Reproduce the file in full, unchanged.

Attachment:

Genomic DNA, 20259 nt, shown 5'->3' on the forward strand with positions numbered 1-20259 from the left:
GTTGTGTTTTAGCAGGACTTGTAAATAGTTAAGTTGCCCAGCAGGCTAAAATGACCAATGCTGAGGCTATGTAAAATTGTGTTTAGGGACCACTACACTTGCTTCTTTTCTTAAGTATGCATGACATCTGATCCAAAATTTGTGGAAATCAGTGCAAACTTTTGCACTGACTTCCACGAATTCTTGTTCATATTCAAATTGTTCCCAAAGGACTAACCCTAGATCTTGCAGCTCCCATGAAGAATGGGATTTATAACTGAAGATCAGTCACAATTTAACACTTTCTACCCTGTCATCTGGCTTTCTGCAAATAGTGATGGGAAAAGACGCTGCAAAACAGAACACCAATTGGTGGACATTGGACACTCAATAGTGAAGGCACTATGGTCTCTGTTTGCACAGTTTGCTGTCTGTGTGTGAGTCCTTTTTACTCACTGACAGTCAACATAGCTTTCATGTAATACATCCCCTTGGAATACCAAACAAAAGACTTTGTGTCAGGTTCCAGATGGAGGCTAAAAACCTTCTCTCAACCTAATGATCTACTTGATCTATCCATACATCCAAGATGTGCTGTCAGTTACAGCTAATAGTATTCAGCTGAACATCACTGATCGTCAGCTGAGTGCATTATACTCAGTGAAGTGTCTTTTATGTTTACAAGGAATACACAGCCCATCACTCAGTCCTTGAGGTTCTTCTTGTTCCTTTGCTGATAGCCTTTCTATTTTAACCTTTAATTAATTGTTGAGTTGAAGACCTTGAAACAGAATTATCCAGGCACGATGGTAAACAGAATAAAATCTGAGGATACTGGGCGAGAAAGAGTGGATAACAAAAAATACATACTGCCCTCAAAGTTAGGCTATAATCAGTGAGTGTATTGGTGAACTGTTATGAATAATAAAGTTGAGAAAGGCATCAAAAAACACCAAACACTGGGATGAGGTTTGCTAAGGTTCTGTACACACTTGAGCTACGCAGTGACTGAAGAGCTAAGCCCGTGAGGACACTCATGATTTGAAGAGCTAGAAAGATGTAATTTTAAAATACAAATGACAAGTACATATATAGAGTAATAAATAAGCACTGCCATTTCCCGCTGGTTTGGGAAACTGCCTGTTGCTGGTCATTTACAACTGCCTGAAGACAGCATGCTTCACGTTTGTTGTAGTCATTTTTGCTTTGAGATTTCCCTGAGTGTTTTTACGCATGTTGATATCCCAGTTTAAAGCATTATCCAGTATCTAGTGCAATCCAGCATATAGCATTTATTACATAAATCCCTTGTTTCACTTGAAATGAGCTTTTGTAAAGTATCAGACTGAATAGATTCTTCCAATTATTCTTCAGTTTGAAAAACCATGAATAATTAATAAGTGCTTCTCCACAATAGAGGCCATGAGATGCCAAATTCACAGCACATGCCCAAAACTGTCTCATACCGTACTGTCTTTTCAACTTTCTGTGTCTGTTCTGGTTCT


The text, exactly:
Genomic DNA, 20259 nt, shown 5'->3' on the forward strand with positions numbered 1-20259 from the left:
GTTGTGTTTTAGCAGGACTTGTAAATAGTTAAGTTGCCCAGCAGGCTAAAATGACCAATGCTGAGGCTATGTAAAATTGTGTTTAGGGACCACTACACTTGCTTCTTTTCTTAAGTATGCATGACATCTGATCCAAAATTTGTGGAAATCAGTGCAAACTTTTGCACTGACTTCCACGAATTCTTGTTCATATTCAAATTGTTCCCAAAGGACTAACCCTAGATCTTGCAGCTCCCATGAAGAATGGGATTTATAACTGAAGATCAGTCACAATTTAACACTTTCTACCCTGTCATCTGGCTTTCTGCAAATAGTGATGGGAAAAGACGCTGCAAAACAGAACACCAATTGGTGGACATTGGACACTCAATAGTGAAGGCACTATGGTCTCTGTTTGCACAGTTTGCTGTCTGTGTGTGAGTCCTTTTTACTCACTGACAGTCAACATAGCTTTCATGTAATACATCCCCTTGGAATACCAAACAAAAGACTTTGTGTCAGGTTCCAGATGGAGGCTAAAAACCTTCTCTCAACCTAATGATCTACTTGATCTATCCATACATCCAAGATGTGCTGTCAGTTACAGCTAATAGTATTCAGCTGAACATCACTGATCGTCAGCTGAGTGCATTATACTCAGTGAAGTGTCTTTTATGTTTACAAGGAATACACAGCCCATCACTCAGTCCTTGAGGTTCTTCTTGTTCCTTTGCTGATAGCCTTTCTATTTTAACCTTTAATTAATTGTTGAGTTGAAGACCTTGAAACAGAATTATCCAGGCACGATGGTAAACAGAATAAAATCTGAGGATACTGGGCGAGAAAGAGTGGATAACAAAAAATACATACTGCCCTCAAAGTTAGGCTATAATCAGTGAGTGTATTGGTGAACTGTTATGAATAATAAAGTTGAGAAAGGCATCAAAAAACACCAAACACTGGGATGAGGTTTGCTAAGGTTCTGTACACACTTGAGCTACGCAGTGACTGAAGAGCTAAGCCCGTGAGGACACTCATGATTTGAAGAGCTAGAAAGATGTAATTTTAAAATACAAATGACAAGTACATATATAGAGTAATAAATAAGCACTGCCATTTCCCGCTGGTTTGGGAAACTGCCTGTTGCTGGTCATTTACAACTGCCTGAAGACAGCATGCTTCACGTTTGTTGTAGTCATTTTTGCTTTGAGATTTCCCTGAGTGTTTTTACGCATGTTGATATCCCAGTTTAAAGCATTATCCAGTATCTAGTGCAATCCAGCATATAGCATTTATTACATAAATCCCTTGTTTCACTTGAAATGAGCTTTTGTAAAGTATCAGACTGAATAGATTCTTCCAATTATTCTTCAGTTTGAAAAACCATGAATAATTAATAAGTGCTTCTCCACAATAGAGGCCATGAGATGCCAAATTCACAGCACATGCCCAAAACTGTCTCATACCGTACTGTCTTTTCAACTTTCTGTGTCTGTTCTGGTTCT